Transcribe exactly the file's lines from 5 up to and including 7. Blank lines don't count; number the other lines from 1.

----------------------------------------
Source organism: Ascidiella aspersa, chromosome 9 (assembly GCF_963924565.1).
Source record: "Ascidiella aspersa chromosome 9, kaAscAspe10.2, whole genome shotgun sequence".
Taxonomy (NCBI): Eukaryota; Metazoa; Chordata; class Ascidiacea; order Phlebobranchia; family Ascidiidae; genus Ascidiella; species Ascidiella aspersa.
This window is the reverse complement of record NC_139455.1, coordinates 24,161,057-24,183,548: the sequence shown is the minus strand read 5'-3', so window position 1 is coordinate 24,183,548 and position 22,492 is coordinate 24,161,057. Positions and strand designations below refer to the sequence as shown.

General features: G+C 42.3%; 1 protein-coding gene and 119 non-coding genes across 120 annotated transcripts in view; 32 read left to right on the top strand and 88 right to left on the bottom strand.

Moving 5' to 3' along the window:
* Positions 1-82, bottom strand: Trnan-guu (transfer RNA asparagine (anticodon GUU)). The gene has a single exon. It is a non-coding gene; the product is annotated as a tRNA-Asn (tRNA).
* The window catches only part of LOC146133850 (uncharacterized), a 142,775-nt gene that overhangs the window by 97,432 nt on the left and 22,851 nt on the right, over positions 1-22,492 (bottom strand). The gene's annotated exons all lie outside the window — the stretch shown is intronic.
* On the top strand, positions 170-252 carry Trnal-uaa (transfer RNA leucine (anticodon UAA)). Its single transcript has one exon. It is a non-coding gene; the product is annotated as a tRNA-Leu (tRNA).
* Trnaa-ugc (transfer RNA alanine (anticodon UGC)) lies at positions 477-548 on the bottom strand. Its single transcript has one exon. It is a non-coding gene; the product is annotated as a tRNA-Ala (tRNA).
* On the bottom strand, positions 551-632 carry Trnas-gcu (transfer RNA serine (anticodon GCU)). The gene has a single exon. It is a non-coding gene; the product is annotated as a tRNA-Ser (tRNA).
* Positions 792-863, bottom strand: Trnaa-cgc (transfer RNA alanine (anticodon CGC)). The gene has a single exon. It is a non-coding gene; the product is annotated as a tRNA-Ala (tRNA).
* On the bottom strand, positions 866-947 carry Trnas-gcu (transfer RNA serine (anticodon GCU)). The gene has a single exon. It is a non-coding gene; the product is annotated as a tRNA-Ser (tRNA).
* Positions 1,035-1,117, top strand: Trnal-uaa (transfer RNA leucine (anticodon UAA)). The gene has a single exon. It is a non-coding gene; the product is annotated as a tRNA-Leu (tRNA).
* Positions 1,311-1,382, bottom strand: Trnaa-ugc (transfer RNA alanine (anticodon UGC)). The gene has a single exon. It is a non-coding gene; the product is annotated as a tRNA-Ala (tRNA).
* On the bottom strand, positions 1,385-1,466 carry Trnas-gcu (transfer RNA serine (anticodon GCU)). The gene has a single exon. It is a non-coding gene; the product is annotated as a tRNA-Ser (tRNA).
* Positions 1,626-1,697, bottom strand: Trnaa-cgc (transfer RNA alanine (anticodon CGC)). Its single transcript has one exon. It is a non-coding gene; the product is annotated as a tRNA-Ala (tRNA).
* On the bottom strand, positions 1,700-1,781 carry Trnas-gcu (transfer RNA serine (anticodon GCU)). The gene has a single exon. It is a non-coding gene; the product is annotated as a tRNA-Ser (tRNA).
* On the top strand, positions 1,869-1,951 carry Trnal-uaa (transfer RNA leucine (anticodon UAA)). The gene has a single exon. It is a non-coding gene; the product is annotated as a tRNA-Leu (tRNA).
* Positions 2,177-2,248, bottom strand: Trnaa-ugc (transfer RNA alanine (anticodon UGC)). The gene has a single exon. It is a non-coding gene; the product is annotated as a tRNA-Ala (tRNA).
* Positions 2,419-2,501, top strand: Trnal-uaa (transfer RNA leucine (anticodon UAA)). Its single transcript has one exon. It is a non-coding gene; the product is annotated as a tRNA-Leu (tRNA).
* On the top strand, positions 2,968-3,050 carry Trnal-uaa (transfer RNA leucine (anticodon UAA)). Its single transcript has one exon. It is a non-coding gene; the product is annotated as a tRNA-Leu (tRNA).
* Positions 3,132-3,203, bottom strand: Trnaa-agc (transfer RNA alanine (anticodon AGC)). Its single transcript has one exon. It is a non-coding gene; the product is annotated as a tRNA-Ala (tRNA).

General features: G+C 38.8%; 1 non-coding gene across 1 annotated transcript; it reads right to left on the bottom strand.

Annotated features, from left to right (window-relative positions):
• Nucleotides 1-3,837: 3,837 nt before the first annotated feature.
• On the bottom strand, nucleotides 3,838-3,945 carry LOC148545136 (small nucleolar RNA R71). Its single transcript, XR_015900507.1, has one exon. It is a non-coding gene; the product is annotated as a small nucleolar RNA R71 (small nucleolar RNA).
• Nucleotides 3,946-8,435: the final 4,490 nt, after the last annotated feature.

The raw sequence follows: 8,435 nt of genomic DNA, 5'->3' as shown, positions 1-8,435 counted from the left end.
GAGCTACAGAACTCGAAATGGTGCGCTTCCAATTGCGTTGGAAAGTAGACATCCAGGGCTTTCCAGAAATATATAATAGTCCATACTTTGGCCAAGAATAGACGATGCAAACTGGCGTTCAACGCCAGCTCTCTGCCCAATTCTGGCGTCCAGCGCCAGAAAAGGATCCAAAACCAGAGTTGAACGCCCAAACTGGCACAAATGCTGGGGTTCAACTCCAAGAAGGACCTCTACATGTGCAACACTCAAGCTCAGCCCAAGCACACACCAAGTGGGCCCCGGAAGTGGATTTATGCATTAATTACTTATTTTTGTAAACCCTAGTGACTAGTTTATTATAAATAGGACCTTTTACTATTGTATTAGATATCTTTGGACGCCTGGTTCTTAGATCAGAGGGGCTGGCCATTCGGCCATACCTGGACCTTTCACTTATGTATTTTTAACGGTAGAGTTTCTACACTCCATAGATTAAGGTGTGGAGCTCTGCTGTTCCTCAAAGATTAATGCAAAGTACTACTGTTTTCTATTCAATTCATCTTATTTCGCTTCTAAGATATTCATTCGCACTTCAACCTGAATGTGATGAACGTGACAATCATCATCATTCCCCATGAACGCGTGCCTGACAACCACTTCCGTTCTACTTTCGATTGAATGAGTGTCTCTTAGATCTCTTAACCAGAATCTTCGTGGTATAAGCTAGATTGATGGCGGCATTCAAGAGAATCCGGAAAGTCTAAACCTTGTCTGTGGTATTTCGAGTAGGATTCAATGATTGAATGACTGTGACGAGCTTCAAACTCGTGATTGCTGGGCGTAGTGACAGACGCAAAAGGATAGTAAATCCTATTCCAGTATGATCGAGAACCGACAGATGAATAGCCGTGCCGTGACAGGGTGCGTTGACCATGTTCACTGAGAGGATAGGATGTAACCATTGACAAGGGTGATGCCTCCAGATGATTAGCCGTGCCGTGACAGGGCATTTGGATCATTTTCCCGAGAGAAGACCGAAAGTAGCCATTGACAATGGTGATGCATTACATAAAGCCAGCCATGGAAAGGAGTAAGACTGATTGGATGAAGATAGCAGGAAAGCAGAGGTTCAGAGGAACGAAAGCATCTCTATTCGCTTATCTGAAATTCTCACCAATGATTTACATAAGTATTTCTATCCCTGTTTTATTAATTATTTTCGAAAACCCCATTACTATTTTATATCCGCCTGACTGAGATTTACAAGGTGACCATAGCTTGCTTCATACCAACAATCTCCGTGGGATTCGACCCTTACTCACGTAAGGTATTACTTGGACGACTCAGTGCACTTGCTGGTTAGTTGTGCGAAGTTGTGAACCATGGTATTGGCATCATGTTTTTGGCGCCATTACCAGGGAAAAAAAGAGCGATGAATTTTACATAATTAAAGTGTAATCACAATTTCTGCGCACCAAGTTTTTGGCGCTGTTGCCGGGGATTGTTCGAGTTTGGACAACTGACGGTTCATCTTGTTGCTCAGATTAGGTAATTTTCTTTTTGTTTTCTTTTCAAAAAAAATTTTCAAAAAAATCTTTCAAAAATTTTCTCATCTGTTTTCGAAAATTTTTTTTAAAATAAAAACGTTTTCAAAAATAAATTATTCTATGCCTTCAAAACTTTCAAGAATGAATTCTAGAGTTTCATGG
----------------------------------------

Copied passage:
General features: G+C 42.3%; 1 protein-coding gene and 119 non-coding genes across 120 annotated transcripts in view; 32 read left to right on the top strand and 88 right to left on the bottom strand.

Moving 5' to 3' along the window:
* Positions 1-82, bottom strand: Trnan-guu (transfer RNA asparagine (anticodon GUU)). The gene has a single exon. It is a non-coding gene; the product is annotated as a tRNA-Asn (tRNA).